Hedge fund trends: New products, costs, regulation

There was a time when hedge fund managers relied solely on their investment performance to attract investors. Management and performance fees, redemption or governance issues were hardly a topic, and the operational aspects of running a fund were not discussed at all.  

Since the financial crisis, investors’ attitudes have changed, and their demands have resulted in increasing operating costs, greater difficulty in raising funds and higher barriers of entry for new funds.  

Offshore law firm Walkers noted in its annual analysis of fund trends involving funds it helped set up during 2014 that going into 2015 the hedge fund market is “characterized by renewed confidence and vigor as managers make a return to fundraising.” 

Following a dearth of fundraising in the wake of the financial crisis, now even mid-sized managers and start-up funds are gaining better access to new capital. Managers attempt to broaden their investor base by both reaching into new markets, such as U.S. managers extending their fundraising efforts to Europe and Asia, and by offering new products. 

New products  

New products, such as single investor funds and managed accounts, have often come in response to investor calls for greater transparency and more liquidity in their hedge fund investments in the wake of the many liquidity and redemption issues spurred by the 2008 financial crisis.  

Consultants Ernst & Young believe that to win assets in the future, managers will have to cater much more to investors’ needs and specific client types. “They must be willing to adjust fee levels or expense ratios, provide separately managed accounts, and supply registered liquid alternative products,” the firm concluded in its 2014 Global Hedge Fund and Investor survey. 

So far the managers who were the most flexible in adapting to the needs of investors have been most successful in attracting new capital.  

Launching new products not only allows managers to attract more assets from existing investors, it also opens up access to investor groups that had not considered investing in hedge funds, EY found. 

Managed accounts, for example, increase operational complexity, but they can overcome fee objections and are more flexible to be tailored to investor requirements.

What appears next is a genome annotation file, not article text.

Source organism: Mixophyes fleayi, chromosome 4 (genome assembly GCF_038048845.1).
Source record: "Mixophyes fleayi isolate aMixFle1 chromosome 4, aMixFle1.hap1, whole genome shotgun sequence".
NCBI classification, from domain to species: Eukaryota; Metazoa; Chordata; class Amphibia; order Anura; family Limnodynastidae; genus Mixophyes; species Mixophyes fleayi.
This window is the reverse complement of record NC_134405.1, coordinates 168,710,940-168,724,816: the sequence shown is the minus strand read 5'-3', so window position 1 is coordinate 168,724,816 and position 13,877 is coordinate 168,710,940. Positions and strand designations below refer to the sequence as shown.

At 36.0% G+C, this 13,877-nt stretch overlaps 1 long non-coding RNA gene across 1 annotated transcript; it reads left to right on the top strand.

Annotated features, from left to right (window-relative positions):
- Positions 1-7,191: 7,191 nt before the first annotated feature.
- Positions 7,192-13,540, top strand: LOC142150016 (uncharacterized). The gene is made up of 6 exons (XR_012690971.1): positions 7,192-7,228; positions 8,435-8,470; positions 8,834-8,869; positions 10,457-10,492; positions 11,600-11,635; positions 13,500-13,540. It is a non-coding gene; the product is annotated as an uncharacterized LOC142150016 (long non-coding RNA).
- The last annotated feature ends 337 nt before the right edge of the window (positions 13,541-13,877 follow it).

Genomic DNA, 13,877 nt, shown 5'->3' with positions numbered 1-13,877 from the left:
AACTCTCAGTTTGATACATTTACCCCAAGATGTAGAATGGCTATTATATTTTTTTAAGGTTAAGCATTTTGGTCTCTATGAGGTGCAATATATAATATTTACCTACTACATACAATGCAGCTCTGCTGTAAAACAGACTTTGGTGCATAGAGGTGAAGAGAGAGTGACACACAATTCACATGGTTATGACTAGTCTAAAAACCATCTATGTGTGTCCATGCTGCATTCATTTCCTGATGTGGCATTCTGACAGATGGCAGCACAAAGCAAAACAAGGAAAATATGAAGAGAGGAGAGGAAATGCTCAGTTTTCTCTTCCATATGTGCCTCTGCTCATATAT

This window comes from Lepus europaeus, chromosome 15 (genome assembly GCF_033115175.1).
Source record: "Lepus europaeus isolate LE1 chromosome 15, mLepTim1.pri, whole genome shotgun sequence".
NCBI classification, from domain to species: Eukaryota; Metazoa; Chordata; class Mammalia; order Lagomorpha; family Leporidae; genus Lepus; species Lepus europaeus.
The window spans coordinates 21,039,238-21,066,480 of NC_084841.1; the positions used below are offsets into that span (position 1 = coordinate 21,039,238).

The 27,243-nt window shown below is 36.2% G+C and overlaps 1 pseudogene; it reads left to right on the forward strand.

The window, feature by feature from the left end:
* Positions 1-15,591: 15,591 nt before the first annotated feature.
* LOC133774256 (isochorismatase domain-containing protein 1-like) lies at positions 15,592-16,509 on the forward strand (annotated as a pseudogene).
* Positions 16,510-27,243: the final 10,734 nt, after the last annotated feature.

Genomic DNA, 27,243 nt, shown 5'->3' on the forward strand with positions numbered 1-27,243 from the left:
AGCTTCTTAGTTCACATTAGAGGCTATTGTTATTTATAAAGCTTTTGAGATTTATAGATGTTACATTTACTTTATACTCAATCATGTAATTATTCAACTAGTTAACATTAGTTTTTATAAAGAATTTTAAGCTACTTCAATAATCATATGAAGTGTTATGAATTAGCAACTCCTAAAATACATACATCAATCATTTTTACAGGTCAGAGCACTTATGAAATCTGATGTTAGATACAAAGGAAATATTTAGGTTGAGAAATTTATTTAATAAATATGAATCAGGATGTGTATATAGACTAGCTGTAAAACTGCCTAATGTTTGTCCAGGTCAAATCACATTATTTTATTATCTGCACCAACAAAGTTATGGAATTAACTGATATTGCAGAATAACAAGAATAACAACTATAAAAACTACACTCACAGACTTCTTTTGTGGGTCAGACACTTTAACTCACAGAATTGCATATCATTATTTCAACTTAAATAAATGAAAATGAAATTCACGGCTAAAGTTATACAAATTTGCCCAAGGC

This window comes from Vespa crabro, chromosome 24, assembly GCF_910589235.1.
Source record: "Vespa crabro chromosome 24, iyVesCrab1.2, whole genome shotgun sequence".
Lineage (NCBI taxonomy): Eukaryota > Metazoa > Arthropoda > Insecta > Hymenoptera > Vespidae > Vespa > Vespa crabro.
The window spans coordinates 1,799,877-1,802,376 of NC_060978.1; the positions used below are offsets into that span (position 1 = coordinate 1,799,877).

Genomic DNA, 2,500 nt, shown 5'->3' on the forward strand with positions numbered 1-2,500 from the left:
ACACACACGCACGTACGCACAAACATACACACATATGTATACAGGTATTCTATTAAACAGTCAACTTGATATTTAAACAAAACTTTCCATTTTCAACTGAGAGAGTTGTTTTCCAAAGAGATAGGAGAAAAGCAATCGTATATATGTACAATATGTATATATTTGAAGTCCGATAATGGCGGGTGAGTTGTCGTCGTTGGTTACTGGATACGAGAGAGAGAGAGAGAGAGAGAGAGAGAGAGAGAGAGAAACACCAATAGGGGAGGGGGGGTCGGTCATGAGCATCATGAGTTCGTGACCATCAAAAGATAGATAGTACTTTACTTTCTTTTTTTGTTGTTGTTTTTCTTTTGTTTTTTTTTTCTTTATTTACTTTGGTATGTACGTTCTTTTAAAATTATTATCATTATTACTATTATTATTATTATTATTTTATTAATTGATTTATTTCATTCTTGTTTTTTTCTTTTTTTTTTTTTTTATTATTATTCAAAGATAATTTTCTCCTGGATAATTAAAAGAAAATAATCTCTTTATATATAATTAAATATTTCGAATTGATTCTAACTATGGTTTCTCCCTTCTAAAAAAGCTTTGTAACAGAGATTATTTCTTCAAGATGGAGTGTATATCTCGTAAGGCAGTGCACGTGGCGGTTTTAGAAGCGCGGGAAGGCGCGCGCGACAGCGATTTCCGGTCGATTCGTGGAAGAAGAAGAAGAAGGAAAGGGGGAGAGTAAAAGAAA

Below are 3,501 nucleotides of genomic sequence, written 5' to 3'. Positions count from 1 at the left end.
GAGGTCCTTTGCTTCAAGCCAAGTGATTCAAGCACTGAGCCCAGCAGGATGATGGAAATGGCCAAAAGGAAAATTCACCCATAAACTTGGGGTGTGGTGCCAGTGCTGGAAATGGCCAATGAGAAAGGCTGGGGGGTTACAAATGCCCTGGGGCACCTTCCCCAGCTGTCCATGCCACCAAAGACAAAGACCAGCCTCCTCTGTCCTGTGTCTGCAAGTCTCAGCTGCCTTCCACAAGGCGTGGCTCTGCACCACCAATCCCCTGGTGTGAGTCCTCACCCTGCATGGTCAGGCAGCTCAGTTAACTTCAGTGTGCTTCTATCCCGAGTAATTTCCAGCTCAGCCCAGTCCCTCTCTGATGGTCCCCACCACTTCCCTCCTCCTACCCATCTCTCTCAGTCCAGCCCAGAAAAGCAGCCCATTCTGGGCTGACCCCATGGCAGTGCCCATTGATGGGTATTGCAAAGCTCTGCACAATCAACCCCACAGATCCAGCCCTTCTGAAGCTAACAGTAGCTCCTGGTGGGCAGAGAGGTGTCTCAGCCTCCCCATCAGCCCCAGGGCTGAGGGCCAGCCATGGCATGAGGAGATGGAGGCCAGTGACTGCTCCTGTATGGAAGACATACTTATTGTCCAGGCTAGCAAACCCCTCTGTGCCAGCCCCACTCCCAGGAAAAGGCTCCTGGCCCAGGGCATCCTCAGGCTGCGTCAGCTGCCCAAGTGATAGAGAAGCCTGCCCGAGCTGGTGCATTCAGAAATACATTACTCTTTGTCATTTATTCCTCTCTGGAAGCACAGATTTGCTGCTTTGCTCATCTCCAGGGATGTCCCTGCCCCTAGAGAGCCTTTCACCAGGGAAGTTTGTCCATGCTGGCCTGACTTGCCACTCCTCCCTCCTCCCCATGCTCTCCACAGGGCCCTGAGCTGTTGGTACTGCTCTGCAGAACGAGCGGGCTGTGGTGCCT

Liquid alternative funds cater to the demand for registered liquid alternatives, particularly in Europe, and help attract private wealth platforms that traditionally offered mutual funds to their clientele, EY said, adding that long-only funds also offer great opportunities but face stiff competition from traditional asset managers. 



Smaller managers, in contrast, often cannot afford the infrastructure expense required to launch new products and attempt to leverage investment strategies and products already on offer. And the funds that do launch new products incorrectly assess the costs and complexity involved. 

Michael Serota, co-leader, Global Hedge Fund Services at EY, said, “Our survey shows that managers who have not yet launched new products often underestimate the investment required to successfully bring a product to market and do not perform sufficient planning – this is particularly true for registered funds due to the increased operational complexity in reporting and compliance functions.” 

The added cost of new products is often so significant that margins are squeezed. Fiona Carpenter, EMEIA Leader, Global Hedge Fund Services at EY, said this is only logical. 

“Separately managed accounts often come with fee concessions that impact margins and add complexity to reporting, sub-advisory relationships can carry unique reporting requirements and service provider demands, and registered liquid alternatives are lower fee products that require significant investment to set up. In fact, the negative impact on margins is most acute in Europe and among larger managers, both of whom have been at the forefront of product development in registered liquid alternatives. Without scalable operations, managers are likely to take a hit on margins when they launch new products.”